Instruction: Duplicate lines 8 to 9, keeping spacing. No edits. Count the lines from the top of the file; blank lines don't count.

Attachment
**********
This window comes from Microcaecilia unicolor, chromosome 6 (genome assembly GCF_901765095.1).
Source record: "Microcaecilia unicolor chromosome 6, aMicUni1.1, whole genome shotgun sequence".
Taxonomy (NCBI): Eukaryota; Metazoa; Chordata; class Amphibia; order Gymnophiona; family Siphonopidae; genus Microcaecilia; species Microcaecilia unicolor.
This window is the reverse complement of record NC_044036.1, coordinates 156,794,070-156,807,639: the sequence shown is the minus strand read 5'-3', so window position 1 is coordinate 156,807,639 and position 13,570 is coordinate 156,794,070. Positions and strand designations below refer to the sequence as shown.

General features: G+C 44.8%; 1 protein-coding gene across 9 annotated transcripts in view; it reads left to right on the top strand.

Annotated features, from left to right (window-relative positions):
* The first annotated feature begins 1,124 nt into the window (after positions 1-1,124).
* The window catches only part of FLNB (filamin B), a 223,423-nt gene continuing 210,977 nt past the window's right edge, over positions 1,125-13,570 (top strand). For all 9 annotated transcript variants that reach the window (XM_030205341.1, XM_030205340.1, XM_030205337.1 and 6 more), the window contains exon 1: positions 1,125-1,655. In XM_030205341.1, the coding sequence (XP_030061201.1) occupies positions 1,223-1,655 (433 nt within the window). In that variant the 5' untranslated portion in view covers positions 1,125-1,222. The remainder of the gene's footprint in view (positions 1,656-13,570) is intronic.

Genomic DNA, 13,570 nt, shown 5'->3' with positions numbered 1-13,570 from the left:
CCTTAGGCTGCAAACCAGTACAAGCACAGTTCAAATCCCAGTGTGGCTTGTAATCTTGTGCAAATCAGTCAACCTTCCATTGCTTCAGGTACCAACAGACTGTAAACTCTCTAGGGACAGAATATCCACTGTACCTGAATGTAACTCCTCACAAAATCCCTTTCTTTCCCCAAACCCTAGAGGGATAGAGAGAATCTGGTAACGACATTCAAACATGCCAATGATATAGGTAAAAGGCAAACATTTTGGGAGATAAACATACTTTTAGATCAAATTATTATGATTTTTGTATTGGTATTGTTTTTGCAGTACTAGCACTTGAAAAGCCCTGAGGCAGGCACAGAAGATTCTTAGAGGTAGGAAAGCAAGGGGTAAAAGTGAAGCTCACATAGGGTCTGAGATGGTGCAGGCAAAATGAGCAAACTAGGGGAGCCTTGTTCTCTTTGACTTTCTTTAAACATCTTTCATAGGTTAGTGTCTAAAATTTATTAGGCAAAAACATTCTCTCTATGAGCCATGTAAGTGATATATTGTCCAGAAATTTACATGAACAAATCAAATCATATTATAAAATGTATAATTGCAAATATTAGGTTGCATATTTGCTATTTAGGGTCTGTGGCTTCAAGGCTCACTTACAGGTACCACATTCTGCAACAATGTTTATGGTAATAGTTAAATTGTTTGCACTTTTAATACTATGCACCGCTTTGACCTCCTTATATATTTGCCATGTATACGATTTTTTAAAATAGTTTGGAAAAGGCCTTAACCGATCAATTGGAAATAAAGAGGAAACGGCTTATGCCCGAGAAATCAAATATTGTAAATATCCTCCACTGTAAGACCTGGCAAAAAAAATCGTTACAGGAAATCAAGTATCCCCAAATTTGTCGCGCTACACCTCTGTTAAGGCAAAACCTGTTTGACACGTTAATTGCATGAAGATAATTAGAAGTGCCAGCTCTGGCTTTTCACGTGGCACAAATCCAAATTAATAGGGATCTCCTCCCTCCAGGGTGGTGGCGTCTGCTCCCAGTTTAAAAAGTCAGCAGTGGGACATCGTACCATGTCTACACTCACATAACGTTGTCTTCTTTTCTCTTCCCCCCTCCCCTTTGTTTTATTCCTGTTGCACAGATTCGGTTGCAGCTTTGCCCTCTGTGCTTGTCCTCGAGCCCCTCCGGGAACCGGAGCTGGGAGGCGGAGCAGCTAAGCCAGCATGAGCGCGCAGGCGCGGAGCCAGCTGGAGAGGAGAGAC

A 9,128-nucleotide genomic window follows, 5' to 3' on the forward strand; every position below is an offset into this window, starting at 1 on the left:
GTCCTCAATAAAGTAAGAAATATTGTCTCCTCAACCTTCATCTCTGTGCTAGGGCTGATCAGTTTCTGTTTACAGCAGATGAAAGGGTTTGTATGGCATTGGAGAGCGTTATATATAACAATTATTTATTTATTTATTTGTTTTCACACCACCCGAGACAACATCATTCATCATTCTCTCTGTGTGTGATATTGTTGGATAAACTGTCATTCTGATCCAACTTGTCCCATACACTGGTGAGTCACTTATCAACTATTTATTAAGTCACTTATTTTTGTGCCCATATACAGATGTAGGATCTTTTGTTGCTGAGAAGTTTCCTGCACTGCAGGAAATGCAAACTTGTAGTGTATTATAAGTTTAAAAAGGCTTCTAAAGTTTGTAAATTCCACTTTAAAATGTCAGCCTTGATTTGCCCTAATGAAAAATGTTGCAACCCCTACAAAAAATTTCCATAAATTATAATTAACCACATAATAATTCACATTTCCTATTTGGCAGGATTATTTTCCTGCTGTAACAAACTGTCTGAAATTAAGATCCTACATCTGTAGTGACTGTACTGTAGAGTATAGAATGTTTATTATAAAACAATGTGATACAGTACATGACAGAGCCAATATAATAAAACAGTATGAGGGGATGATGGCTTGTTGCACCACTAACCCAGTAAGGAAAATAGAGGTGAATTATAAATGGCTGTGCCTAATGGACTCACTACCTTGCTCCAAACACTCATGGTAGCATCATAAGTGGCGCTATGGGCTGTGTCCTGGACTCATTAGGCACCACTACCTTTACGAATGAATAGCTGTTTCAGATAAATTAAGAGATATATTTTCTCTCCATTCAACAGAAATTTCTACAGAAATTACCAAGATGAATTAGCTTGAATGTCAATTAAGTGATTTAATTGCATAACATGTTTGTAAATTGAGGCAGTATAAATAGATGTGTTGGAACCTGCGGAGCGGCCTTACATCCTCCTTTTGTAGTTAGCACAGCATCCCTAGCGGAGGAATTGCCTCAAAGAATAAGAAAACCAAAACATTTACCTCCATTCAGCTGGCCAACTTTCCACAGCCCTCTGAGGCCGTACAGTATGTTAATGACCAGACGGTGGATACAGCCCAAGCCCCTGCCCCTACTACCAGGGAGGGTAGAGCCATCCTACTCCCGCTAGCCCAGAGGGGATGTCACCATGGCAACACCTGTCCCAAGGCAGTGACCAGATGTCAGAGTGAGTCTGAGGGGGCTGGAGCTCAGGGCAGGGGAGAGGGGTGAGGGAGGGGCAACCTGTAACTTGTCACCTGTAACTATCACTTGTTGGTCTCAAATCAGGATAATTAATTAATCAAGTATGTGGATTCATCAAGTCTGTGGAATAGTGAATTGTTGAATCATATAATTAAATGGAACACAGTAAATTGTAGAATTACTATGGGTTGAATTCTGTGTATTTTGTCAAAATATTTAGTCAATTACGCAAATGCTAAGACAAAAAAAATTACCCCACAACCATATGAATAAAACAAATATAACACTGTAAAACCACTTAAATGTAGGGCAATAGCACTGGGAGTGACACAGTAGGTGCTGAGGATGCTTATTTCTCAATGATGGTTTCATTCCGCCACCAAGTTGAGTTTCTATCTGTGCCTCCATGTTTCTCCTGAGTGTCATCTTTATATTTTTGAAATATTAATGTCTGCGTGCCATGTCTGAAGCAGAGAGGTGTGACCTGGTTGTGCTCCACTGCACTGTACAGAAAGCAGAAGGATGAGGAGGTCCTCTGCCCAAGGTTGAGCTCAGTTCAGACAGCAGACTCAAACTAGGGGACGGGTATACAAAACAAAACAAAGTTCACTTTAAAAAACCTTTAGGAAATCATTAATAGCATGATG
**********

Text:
* The window catches only part of FLNB (filamin B), a 223,423-nt gene continuing 210,977 nt past the window's right edge, over positions 1,125-13,570 (top strand). For all 9 annotated transcript variants that reach the window (XM_030205341.1, XM_030205340.1, XM_030205337.1 and 6 more), the window contains exon 1: positions 1,125-1,655. In XM_030205341.1, the coding sequence (XP_030061201.1) occupies positions 1,223-1,655 (433 nt within the window). In that variant the 5' untranslated portion in view covers positions 1,125-1,222. The remainder of the gene's footprint in view (positions 1,656-13,570) is intronic.

Genomic DNA, 13,570 nt, shown 5'->3' with positions numbered 1-13,570 from the left: